In Massachusetts the Departments of Mental Health and Corrections have established a forensic transition program that provides inmates who have serious mental illness with individualized planning and support services three months before and three months after their release from prison. The program appears to be effective and, interestingly, a study of the program has found that almost one-fourth of the offenders had no contact with the mental health system before incarceration (4). This lack of contact suggests that prison's "case-finding" role, its propensity to precipitate mental illness, and other matters warrant research.
Among a number of initiatives undertaken in Texas, an agreement was reached between prison administrators and regional Social Security Administration offices. As a result, staff of the Texas Council on Offenders With Mental Illness assist inmates in filing for benefits—including Supplemental Security Income, Social Security Disability Insurance, and food stamps—three months before their anticipated release date (5).
Elsewhere, collaborations assist in providing transitional programming for women, specialized housing, assistance in accessing Section 8 apartments, and independent clinical assessments of individuals who are eligible for parole, including assessing the risk of medication noncompliance. Clearly, much is being accomplished through collaboration.
Discharge planning and services issues are also reaching the courtroom. In New York City a class action suit decrying the abrupt release of jail inmates with mental illness was resolved in 2003 by a settlement agreement. These individuals now receive medication, community service referrals, and assistance in obtaining Medicaid and housing (6). Soon after this settlement, a class action was filed against the Cook County Jail in Chicago raising claims of inadequate discharge planning, among others; that case is pending (7). In addition to litigating, advocates have published an excellent guide for criminal justice and mental health staff that explains offenders' eligibility for federal health care, income supplements, and veterans' benefits (8).
The experiences of the programs that are listed above appear consistent with those of programs that provide assertive community treatment and integrated treatment for co-occurring mental and substance use disorders. Coordinated, comprehensive services can genuinely improve individual outcomes when key elements are addressed.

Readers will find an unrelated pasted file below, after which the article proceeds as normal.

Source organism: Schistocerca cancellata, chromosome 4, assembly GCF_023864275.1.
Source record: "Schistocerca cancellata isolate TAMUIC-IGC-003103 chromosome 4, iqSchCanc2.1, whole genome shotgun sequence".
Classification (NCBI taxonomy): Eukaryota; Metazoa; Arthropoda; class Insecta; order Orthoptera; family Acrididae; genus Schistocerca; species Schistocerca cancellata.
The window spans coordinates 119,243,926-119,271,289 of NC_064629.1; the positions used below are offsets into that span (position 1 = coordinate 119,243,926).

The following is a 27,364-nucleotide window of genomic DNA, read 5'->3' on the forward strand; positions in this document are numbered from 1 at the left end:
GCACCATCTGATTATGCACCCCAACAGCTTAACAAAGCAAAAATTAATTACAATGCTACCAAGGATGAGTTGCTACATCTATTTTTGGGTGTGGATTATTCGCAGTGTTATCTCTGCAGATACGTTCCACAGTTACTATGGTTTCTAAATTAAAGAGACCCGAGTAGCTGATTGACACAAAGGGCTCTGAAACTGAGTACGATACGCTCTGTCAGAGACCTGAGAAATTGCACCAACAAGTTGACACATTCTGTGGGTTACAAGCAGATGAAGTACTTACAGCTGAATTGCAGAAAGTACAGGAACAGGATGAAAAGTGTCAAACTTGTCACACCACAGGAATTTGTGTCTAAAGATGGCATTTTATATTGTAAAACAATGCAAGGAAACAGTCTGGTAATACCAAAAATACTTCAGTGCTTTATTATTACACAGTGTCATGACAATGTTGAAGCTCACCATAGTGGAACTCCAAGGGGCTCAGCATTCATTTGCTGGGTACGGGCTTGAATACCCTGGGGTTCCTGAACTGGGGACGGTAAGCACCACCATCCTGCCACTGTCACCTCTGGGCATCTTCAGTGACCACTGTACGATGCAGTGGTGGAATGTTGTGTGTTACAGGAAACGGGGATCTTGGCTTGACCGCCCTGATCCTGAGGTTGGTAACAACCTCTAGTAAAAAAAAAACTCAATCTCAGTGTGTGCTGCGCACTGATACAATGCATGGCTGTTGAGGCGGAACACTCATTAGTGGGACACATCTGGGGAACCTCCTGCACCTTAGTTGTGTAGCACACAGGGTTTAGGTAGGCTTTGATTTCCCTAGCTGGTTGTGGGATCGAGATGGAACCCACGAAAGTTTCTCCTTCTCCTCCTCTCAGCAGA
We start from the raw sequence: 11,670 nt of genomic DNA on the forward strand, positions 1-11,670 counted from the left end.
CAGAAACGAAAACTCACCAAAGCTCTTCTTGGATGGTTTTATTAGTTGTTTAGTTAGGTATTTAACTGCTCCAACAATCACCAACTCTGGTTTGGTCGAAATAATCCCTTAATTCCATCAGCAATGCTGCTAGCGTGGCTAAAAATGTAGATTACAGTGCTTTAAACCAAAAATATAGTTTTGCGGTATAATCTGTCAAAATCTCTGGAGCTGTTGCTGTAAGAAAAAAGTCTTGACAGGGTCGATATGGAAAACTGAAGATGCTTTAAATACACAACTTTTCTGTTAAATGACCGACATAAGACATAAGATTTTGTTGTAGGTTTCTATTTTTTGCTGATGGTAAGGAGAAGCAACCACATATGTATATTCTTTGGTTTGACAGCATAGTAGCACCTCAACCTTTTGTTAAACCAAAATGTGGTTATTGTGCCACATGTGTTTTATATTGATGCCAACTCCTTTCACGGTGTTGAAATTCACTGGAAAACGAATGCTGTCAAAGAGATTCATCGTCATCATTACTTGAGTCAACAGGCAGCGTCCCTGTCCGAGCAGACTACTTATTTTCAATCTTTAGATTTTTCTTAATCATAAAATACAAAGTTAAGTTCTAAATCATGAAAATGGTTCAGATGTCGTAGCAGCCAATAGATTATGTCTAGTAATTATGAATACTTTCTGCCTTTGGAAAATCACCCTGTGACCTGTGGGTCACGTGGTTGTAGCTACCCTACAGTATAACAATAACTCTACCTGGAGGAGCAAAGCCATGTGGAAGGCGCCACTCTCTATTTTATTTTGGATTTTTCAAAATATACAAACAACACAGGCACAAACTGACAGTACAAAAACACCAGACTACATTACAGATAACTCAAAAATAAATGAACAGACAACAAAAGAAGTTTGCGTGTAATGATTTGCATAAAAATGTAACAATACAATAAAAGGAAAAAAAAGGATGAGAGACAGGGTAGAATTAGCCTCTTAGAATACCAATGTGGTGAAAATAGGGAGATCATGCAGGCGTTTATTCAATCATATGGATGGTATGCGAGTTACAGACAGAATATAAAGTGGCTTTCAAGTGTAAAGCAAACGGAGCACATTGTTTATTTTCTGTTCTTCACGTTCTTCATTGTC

One key element is a written individual discharge plan that is collaboratively developed by the community and institutional staff, the inmate with mental illness, and, if possible, his or her relatives. It should provide for the inmate to have continuity of medication, appointments with community clinicians known to the inmate, income benefits, and health care after release from incarceration. Attention should be paid to personal identification, transportation, and other issues that arise in the first days after release. Housing is a difficult but not insurmountable problem. The Nathaniel Project in New York City, which successfully serves offenders with mental illness and serious charges, works diligently to establish close relationships with housing providers and to secure funding to develop its own specialized housing stock (9).
Integrated treatment for mental illness and co-occurring substance use disorders is clearly needed by many individuals who are leaving incarceration. Hopefully, the efforts of the federal Substance Abuse and Mental Health Services Administration in this area will soon increase service availability. Connections to one-stop employment offices are also important. Communication among all agencies must begin long before the inmate's release date and must produce discharge plans with explicit expectations for each agency.
The second key element is clarity among corrections and mental health staff about their respective duties in monitoring the person in the community after reentry. Parole and service providers must know who is responsible for what—for example, case management, medication compliance, and monitoring drug and alcohol use—and how each will be handled—for example, through home visits, day reporting, phone contact, and checking that appointments were kept, and checking that urinalyses were scheduled and given. Roles must be defined as to who will respond to clinical deterioration, treatment noncompliance, and new offenses. Additionally, response options—such as reassessment, plan modifications, more frequent meetings, parole revocation, and civil commitment—should be reviewed in advance. Corrections staff and mental health staff should also address positive reinforcements, including stepped-down supervision, and incentives, such as small gift certificates for clothes donated by business associations concerned about homelessness, religious organizations, or other community groups. Barriers to collaboration among agencies, including past problems between agencies, should be acknowledged and addressed.